Retirement Implications And Challenges Of Gray Divorce


Recovering from a divorce is never easy, which becomes even more apparent when divorcing later in life. The growing trend in divorces from the baby-boomer generation has given rise to the prevalence of the term “gray divorce,” or divorces by people age 50 and over.

Research from Bowling Green State University found that the number of gray divorces between 1990 and 2009 has doubled, now accounting for around a quarter of all divorces in the United States each year. And there is no indication that number will be slowing down.

Like any divorce, there are a number of obstacles that must be faced before, and after the separation is final. While many of the challenges are similar, the length of time many of these marriages have lasted — sometimes for decades — can severely complicate the process. People divorcing later in life have several important aspects to consider that pose unique complications, particularly regarding retirement, for their post-divorce lives.

Dividing shared assets

Trying to separate the marital estate is almost always one of the biggest points of contention throughout any divorce. However, the longer a couple remains married, the more intertwined their assets become. These include retirement accounts, inheritances that have been applied to marital expenses, such as the home mortgage, investment accounts, loans, etc.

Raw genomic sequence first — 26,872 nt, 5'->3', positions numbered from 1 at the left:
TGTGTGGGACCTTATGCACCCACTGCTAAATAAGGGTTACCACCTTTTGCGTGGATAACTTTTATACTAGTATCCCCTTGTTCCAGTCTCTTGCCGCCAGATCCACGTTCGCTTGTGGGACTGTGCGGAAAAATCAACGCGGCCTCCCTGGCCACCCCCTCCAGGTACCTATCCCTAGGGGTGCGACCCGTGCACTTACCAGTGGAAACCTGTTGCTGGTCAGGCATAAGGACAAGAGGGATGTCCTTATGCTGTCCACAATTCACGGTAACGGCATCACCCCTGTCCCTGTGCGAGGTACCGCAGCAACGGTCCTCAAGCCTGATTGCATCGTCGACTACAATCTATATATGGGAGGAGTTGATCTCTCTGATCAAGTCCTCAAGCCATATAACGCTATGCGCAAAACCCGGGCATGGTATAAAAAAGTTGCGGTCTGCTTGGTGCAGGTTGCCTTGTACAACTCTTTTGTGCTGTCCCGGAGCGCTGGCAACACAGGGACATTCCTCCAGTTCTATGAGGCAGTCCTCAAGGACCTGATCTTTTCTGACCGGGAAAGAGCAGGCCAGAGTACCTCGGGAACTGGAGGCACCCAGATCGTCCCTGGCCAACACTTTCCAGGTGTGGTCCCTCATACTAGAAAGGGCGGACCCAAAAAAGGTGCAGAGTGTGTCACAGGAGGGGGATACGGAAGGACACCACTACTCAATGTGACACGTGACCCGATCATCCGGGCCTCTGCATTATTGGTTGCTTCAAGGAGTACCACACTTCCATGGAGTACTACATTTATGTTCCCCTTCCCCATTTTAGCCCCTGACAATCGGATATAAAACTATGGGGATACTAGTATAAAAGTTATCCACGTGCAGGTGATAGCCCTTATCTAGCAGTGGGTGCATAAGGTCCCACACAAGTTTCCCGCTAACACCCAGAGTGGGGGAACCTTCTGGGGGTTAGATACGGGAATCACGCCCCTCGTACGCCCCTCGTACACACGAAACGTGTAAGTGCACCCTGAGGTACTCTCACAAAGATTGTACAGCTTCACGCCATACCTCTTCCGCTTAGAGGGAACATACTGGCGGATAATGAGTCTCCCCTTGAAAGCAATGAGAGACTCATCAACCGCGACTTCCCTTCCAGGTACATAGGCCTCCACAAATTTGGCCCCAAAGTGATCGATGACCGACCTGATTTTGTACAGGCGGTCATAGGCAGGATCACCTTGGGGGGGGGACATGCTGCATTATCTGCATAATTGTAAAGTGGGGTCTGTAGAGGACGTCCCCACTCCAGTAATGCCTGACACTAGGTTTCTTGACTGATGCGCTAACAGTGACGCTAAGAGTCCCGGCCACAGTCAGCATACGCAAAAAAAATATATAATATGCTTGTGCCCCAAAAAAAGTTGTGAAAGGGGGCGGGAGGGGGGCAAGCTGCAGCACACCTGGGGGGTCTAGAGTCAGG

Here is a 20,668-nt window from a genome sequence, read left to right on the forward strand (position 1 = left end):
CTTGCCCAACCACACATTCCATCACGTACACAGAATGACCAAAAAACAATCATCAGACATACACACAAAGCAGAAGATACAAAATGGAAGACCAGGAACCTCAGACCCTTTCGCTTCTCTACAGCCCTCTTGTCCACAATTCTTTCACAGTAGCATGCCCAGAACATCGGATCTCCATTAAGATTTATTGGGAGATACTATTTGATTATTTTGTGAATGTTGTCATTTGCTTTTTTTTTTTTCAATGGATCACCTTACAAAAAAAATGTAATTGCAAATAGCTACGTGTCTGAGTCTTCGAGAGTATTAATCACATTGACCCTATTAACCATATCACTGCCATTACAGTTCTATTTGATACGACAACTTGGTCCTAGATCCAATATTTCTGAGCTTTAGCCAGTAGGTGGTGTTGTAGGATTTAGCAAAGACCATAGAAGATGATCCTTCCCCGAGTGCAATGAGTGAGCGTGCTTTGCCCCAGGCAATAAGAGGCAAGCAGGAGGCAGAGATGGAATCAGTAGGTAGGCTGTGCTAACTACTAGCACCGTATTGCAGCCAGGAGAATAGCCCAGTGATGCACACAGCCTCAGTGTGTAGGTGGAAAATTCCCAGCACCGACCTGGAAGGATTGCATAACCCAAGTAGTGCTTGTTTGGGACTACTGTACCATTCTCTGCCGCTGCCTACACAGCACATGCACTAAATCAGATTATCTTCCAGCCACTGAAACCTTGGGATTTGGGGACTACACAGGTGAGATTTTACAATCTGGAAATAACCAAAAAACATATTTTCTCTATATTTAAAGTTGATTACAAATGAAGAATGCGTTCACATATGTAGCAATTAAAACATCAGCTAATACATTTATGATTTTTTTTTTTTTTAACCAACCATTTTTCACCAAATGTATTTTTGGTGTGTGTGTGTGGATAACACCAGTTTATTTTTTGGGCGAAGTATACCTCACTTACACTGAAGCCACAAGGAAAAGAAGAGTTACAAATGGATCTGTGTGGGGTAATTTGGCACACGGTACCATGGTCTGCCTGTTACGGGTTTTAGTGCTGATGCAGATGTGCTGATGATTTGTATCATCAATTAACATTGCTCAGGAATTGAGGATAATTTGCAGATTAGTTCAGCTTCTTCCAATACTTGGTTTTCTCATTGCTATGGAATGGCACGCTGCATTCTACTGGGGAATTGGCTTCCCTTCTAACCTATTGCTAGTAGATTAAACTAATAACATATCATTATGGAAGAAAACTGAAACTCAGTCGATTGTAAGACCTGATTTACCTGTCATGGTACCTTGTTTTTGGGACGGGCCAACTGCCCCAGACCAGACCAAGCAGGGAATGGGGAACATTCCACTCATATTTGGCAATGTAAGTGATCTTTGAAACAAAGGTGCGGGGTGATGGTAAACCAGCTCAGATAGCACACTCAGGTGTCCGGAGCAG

It can be nearly impossible to trace who contributed what and when. Because of this, most judges are apt to divide everything equally. For example, no matter how much you argue that you made a down-payment on a home 30+ years ago and can prove it, simply because you did not complain about it for 30 years is proof enough for a judge that you do not (really) want that money back.

Dividing retirement accounts

In most states, retirement accounts are divided equally between the parties for the value that built between the date of marriage and the date of divorce. Unless the couple depleted the accounts during marriage, this means there is more to give-up in an older-age divorce than a younger-age divorce.

It can be particularly devastating as it comes right when the spouse giving up that share of their savings is often considering retirement. Younger spouses have time to continue contributing to their retirement and effectively “make up” for what they lose as a result of divorce, but the same is not usually true for older-age spouses.


The 50-65 year-old age group has traditionally been a tough club to be a part of when looking for affordable insurance coverage. On top of that, it is a time when health issues can start to become more prevalent, which can sometimes limit your ability to work. If you are currently under a spouse’s coverage, there could be a long void until you are eligible for Medicare at age 65, and even then covering healthcare-related expenses isn’t cheap.

Under the Consolidated Omnibus Budget Reconciliation Act, you may qualify for continued coverage under your former spouse’s group plan for up to three years. However, COBRA benefits are limited in that you or your former spouse now have to pick up the tab for the premiums. You should really figure out a long-term solution to healthcare before getting into the nitty-gritty of divorce.

Spousal support